• 1629, William Davenant, The Tragedy of Albovine, King of the Lombards, London: R. Moore, Act I, Scene 1,[7]
      [] now the King forsakes
      The Campe, he must maintaine luxurious mouthes,
      Such as can vtter perfum’d breath,
  6. (transitive, archaic) To shed (a tear or tears).
  7. (transitive, obsolete) To offer (something) for sale; to sell.
  8. (transitive, law) To put (currency) into circulation.
    Synonym: circulate
    • 1564, Proclamation of Elizabeth I of England dated November, 1564, London: Richard Jugge and John Cawood, 1565,[9]
      [] there are [] forrayne peeces of golde, of the like quantitie and fashion (although of lesse value) lyke to an Englyshe Angell, brought hyther, and here vttered and payde for ten shyllynges of syluer, beyng for they lacke of wayght, and for the basenesse of the allay, not worth. vii. shillinges, to the great deceite and losse of the subiectes of this her Realme:
    • 1735, Jonathan Swift, Drapier’s Letters, Letter 3, in The Works of Jonathan Swift, Dublin: George Faulkner, Volume 4, p. 123,[10]
      There is nothing remaining to preserve us from Ruin, but that the whole Kingdom should continue in a firm determinate Resolution never to receive or utter this FATAL Coin:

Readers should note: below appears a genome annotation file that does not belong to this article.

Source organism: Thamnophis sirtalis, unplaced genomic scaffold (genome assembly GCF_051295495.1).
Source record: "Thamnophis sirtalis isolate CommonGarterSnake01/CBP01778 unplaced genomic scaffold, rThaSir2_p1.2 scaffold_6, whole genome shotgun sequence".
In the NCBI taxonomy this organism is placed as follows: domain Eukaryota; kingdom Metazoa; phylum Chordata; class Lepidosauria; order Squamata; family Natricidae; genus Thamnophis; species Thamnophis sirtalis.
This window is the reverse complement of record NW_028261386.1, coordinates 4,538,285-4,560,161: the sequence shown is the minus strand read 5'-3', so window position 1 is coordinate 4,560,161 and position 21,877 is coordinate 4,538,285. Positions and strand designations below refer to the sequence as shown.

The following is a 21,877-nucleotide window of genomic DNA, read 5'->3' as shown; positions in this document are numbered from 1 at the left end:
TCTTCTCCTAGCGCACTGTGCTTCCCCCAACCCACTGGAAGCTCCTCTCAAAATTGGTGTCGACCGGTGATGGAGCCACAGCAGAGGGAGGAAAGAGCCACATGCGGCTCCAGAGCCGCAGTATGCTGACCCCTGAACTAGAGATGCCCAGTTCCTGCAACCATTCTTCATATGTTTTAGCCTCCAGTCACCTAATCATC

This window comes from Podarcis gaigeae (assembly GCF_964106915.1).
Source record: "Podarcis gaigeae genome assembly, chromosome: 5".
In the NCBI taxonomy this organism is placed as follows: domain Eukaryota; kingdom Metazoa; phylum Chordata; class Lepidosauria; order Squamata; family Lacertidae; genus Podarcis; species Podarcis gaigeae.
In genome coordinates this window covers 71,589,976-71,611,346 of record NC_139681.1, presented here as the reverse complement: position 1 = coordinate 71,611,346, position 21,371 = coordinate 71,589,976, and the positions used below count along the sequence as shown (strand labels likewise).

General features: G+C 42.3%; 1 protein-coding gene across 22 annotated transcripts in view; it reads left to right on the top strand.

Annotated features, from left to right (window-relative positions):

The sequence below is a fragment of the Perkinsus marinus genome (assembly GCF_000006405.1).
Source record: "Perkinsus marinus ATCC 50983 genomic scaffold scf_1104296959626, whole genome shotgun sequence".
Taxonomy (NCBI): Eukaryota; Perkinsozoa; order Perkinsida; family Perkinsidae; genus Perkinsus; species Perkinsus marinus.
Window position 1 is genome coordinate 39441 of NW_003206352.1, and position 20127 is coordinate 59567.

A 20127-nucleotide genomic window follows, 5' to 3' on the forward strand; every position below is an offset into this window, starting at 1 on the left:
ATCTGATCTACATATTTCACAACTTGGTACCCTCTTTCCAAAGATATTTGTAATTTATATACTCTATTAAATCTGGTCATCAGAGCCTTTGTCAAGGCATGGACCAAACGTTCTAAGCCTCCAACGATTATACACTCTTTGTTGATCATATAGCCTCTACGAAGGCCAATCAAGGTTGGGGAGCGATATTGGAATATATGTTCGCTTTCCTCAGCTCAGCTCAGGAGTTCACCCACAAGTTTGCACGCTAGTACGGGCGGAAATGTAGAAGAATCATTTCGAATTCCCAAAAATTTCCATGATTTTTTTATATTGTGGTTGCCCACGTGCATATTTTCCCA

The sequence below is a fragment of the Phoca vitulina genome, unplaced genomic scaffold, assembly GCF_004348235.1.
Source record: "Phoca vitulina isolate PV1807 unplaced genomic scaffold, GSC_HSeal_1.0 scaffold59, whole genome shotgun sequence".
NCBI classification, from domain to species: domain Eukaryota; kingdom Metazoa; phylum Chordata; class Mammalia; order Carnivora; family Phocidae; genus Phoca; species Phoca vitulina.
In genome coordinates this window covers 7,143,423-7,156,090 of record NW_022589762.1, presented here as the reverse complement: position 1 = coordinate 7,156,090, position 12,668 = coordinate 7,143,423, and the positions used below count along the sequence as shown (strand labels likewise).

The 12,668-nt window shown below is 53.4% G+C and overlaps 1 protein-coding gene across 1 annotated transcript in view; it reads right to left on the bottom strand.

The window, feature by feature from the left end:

• 1842, cited in Supplement to The Jurist, containing a Digest of All the Reported Cases [] published during the year 1842, p. 49,[11]
      If two persons jointly prepare counterfeit coin, and then utter it in different shops, apart from each other, but in concert, and intending to share the proceeds, the utterings of each are the joint utterings of both, and they may be convicted jointly.
    • 1914, Section 87G(2), Crimes Act 1914 (Cth)
      A person shall not utter a postage stamp knowing it to be forged.
    • 1948, 18 U.S. Code § 486, Uttering coins of gold, silver or other metal
      Whoever, except as authorized by law, makes or utters or passes, or attempts to utter or pass, any coins of gold or silver or other metal, or alloys of metals, intended for use as current money, whether in the resemblance of coins of the United States or of foreign countries, or of original design, shall be fined under this title or imprisoned not more than five years, or both.
  9. (transitive, obsolete) To show (something that has been hidden); to reveal the identity of (someone).
  10. (transitive, obsolete) To send or put (something) out.
Synonyms[edit]
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Translations[edit]
The translations below need to be checked and inserted above into the appropriate translation tables. See instructions at Wiktionary:Entry layout § Translations.

Swedish[edit]

Etymology[edit]

From Old Norse otr, from Proto-Germanic *utraz, from Proto-Indo-European *udrós (water-animal, otter), from *wed- (water).

Noun[edit]

utter c

  1. otter; a mammal of the family Mustelidae

Declension[edit]

Declension of utter 
Singular Plural
Indefinite Definite Indefinite Definite
Nominative utter uttern uttrar uttrarna
Genitive utters utterns uttrars uttrarnas